Pittsburgh airport touts manufacturing cluster

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Pittsburgh, a former Rust Belt city that's adapting to high-tech, is touting another innovation selling point: additive manufacturing.

Pittsburgh International Airport is planning what it calls the world’s first development to condense and connect all components of the additive manufacturing/3-D printing supply chain into one cluster.


The University of Pittsburgh is a partner for the project. Officials from the Allegheny County Airport Authority, which runs the airport, cited the university’s dual strengths of applied additive manufacturing and supply chain research in addition to pilot programs.

The development, called Neighborhood 91, derives its name from Pittsburgh’s 90 neighborhoods, with this undertaking the 91st. Construction will begin next year. The airport, which serves 9 million passengers annually, sits 18 miles west of downtown.

"Having a key partner like the University of Pittsburgh is key to the success of Neighborhood 91," said David Fiorenza, a public finance professor at Villanova School of Business. "Universities bring the knowledge and economic and financial analysis to assist in completing the project and attracting other tenants to the site.

"It's a natural fit for western Pennsylvania and its location can draw from surrounding states."

It is the first development of the 195-acre Pittsburgh airport innovation campus and will go up next to the airport terminal and runway. Argon gas supplier Arencibia has committed to be the anchor tenant.

The Neighborhood 91 concept is based on shared capital resources at the core of the development, airport officials said.

It will house an end-to-end ecosystem offering: powder, parts, post-production, testing and analysis; communal powder storage facilities; efficiencies in production/post-production and delivery; cost savings for tenants’ clients from on-demand printing; reduced transportation costs; airport access; and argon, helium and other noble gases — essential elements of additive manufacturing — reaching up to 60% of additive manufacturing costs.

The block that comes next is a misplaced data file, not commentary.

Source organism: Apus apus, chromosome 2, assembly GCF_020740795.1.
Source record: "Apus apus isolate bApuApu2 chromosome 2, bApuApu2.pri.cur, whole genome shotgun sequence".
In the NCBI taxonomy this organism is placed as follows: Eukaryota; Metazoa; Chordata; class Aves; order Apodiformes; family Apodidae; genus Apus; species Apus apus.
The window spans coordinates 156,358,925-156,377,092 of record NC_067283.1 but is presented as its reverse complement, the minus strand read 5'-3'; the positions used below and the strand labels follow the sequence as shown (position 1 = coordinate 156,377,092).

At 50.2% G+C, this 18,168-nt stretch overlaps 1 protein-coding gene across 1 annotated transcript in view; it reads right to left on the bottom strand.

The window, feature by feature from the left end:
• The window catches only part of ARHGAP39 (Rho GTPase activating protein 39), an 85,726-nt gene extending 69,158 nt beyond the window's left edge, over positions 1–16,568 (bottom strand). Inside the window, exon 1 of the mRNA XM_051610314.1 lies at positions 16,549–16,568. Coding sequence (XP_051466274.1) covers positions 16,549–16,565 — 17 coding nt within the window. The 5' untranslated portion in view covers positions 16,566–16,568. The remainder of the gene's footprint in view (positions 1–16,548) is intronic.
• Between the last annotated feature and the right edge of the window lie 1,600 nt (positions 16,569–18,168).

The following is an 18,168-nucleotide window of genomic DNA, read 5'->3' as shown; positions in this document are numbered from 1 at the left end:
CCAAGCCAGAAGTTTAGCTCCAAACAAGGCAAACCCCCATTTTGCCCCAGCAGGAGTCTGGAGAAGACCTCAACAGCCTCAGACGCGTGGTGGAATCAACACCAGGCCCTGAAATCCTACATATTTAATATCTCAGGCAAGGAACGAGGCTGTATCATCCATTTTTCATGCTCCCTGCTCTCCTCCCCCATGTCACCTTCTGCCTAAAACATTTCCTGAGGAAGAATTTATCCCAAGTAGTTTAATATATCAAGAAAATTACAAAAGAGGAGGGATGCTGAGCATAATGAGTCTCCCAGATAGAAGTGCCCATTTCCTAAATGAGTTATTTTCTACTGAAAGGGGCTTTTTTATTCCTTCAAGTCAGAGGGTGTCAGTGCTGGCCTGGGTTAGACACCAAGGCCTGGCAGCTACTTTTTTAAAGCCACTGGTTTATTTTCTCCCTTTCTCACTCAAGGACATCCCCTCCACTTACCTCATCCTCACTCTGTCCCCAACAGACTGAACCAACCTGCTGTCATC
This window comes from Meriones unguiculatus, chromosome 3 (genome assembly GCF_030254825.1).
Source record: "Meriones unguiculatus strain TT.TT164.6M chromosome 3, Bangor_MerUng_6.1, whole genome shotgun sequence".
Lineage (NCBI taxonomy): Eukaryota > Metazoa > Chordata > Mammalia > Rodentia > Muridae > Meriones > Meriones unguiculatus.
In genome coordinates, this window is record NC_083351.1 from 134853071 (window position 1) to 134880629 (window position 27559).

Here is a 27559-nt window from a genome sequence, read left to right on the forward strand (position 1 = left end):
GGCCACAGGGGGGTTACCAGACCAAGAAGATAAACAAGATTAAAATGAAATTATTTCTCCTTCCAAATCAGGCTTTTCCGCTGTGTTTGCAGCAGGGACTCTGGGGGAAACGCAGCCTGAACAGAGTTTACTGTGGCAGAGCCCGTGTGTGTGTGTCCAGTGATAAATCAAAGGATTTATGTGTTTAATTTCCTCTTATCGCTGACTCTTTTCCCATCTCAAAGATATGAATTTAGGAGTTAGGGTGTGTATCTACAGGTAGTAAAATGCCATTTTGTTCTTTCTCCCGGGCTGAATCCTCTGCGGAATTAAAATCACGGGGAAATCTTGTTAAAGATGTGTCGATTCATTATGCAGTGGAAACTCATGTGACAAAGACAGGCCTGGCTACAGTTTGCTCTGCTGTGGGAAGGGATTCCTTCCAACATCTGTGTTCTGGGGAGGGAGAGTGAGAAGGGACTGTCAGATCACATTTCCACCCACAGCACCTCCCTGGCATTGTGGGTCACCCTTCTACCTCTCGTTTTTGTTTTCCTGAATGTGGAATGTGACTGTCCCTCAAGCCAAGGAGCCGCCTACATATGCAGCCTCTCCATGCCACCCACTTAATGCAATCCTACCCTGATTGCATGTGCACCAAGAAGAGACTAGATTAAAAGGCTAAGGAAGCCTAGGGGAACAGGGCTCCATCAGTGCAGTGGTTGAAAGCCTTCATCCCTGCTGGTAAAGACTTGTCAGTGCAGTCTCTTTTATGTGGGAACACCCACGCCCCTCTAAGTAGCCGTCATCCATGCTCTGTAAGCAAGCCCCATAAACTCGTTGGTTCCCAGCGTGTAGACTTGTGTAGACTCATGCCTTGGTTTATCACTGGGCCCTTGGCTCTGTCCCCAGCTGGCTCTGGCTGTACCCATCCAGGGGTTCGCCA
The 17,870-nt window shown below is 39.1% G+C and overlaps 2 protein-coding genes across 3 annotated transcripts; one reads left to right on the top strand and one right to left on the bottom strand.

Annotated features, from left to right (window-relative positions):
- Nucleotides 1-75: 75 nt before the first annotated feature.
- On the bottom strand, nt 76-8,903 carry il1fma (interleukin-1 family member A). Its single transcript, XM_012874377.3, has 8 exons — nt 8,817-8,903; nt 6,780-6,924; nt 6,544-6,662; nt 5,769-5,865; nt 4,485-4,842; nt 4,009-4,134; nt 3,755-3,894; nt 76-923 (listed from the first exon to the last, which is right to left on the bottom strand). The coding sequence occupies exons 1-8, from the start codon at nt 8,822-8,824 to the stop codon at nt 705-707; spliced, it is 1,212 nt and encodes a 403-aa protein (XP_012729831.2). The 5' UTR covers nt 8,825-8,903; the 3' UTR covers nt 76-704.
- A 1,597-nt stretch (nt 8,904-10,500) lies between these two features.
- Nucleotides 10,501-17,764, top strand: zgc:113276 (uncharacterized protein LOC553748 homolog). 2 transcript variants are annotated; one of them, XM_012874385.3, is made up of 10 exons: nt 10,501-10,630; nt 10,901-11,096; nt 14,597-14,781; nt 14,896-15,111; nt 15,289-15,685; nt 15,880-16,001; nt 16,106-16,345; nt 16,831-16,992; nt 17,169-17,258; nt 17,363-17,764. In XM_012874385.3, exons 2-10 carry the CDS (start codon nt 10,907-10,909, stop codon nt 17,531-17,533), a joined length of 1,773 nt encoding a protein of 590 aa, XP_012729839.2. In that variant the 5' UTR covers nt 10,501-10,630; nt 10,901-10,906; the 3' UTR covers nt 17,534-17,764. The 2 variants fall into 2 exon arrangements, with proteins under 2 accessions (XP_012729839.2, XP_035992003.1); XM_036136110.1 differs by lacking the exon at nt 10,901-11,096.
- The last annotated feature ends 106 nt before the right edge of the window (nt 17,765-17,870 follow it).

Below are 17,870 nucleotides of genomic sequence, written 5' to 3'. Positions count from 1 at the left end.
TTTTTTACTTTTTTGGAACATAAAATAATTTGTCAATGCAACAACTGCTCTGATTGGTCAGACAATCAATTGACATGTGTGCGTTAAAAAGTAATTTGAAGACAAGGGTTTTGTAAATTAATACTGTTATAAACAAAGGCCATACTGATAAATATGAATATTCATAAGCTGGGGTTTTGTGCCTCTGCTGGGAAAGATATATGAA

“The Pittsburgh region has always been a world leader in manufacturing,” said Allegheny County Executive Rich Fitzgerald.

"Now that industry has evolved into additive manufacturing and 3-D printing, and through Neighborhood 91, we have laid the groundwork to become the global epicenter," he said. "Just as important is leveraging our region’s universities, which will provide necessary research and development and fuel the workforce to the fill these jobs.”

Louisville has been home to a joint workforce-economic development venture with UPS since 1998. The package delivery conglomerate and several parties founded Metropolitan College, a public-private partnership that helped induce UPS to remain in Kentucky. UPS expanded its overnight air hub, Worldport, at Louisville Muhammad Ali International Airport.

Metro College arose through the efforts of the University of Louisville, Jefferson Community & Technical College, and metro and state governments in addition to UPS.

Moody's Investors Service assigns an A2 rating to Allegheny County Airport Authority's general airport revenue bond rating. The authority also runs the county airport in West Mifflin, 12 miles south of Pittsburgh.

Moody's said it expects the authority to succeed in its $1.1 billion terminal modernization project at Pittsburgh International while minimizing disruptions. The airport's declining cost structure, positive enplanement trend and increasingly competitive cost per enplanement further supports the credit, according to Moody's.

"[The airport] benefits from a solid competitive position with no competition in the Pittsburgh metro area and a diverse carrier base, as well as additional non-operating revenue sources from gas drilling royalty revenue, state gaming act revenue and passenger and customer facility charges," Moody's said.

Pittsburgh, on the brink of bankruptcy in 2003 when its bonds were junk, has rebranded itself around technology and “eds and meds,” tapping its wealth of institutions such as the University of Pittsburgh, Carnegie-Mellon and healthcare company Highmark Inc.

Last year the city, which has received 11 rating-agency upgrades since 2003, ended its 14-year stay in the state-sponsored workout program for distressed cities commonly known as Act 47.

Pittsburgh of late has also been at the epicenter of autonomous-vehicle testing.

"Pittsburgh will be stronger in the future due to Neighborhood 91," said Fiorenza, a former chief financial officer of Radnor County, outside Philadelphia. "This type of project would not have happened a decade or two ago when the city was in receivership."

As part of Neighborhood 91, the airport intends to construct a second microgrid to power the development, Its first microgrid to power the terminals and airfield is under development.

Officials estimated that manufacturing lead times will shrink by 80% and transportation costs will shrink by even more.

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